It is time to hit reset on the Nebraska State Fair.
With last week’s departure of Executive Director Lori Cox, a serious rift within the State Fair Board and an ongoing investigation into “suspicious activity” in the fair’s finances, the fair is in administrative turmoil.
Following last year’s disastrous fair, which had a reported $1.7 million loss, the fair is in financial turmoil as well.
Some of the financial hit can’t be blamed on the fair’s operations or administration. Heavy rains drenched the fairgrounds, leading to a 10% drop in attendance and a 12% drop in gate revenue.
But significant spending on concerts also was a major contributor to the loss, the second consecutive year the fair has lost money after a decade of success -- and profitable events -- in Grand Island.
The loss forced the board to take out a $1.1 million line of credit, lay off 10 of its 17 employees and reduce entertainment costs by $700,000.
While necessary steps, the layoffs, entertainment cuts and credit payments will weaken the fair for years to come.
The rift in the board, reflected by a series of 6-5 votes, is troubling for two reasons. First, it indicates no strategy for the fair moving forward is acceptable to a broad majority of those appointed to govern it.
Second, board member Jeremy Jensen, one of the five board members losing on the split vote, has stated that there is a “coalition” of six board members who took part in “secret vote counting” regarding Cox’s termination prior to a canceled board meeting last month.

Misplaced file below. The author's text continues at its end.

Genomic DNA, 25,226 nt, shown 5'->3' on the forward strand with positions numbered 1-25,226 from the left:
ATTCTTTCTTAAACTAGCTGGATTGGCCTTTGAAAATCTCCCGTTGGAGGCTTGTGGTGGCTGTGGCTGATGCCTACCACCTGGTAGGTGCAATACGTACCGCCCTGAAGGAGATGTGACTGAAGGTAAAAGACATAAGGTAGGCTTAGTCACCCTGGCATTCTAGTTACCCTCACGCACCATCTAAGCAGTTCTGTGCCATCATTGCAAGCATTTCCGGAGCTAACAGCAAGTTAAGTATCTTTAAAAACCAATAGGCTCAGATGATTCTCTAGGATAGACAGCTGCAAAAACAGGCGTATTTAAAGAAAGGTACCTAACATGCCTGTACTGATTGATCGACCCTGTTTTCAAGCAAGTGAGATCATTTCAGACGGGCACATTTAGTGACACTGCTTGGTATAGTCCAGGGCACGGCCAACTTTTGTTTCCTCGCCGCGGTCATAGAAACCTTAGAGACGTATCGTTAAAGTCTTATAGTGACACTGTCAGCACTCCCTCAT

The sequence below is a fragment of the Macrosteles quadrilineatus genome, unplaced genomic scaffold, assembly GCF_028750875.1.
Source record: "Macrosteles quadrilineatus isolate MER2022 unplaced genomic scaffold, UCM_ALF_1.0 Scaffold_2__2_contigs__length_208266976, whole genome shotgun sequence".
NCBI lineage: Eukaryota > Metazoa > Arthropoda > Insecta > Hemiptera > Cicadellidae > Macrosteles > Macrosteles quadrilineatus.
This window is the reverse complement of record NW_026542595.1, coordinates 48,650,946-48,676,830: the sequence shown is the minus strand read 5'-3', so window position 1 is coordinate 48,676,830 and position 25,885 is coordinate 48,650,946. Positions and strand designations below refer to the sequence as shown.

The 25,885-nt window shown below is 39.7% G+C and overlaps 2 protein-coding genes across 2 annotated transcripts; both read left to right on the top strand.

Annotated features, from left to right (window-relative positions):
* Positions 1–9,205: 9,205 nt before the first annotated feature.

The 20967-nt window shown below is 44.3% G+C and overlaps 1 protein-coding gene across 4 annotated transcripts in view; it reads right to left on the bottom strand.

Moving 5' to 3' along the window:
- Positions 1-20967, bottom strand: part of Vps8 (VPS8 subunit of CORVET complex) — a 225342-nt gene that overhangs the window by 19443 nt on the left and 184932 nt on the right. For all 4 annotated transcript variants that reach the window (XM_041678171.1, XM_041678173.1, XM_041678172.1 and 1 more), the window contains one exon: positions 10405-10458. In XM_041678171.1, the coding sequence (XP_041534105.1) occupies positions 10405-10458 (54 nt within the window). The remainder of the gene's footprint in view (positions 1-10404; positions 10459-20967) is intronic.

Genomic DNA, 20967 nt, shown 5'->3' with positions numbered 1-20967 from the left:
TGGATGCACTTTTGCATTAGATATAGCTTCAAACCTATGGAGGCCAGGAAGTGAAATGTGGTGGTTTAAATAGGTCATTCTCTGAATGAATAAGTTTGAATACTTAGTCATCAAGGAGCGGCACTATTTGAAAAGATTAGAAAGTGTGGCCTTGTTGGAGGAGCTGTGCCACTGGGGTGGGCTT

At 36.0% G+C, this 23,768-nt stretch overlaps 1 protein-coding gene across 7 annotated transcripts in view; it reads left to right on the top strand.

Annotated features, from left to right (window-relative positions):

And Legacy Communications, which owns several Grand Island radio stations, sued last year over alleged violations of the open-meetings act, including not following the rules for the use of executive session.
Regardless of whether they are proved to the letter of the law, Jensen’s charges and the suit’s allegations make it imperative that the board operate with the utmost transparency -- if, for no other reason, than to restore its credibility to properly manage the fair.
It also must come up with a plan for future fair operations that is endorsed not only by a broad majority of board members, but by Nebraskans generally -- a task that could take some time.
With health and safety concerns from the novel coronavirus almost certain to continue into late August, when the 2020 fair is slated to begin, suspending the fair for a year could be a wise move on two fronts, preventing a return flare-up of the virus and allowing time for the fair to get its administrative house and finances in order.
While it continues to face challenges of getting people from Lincoln, Omaha and their suburbs -- more than half the state’s population -- to go west for the carnival, livestock shows, food and entertainment, the fair has, until the last two years, been a success in Grand Island.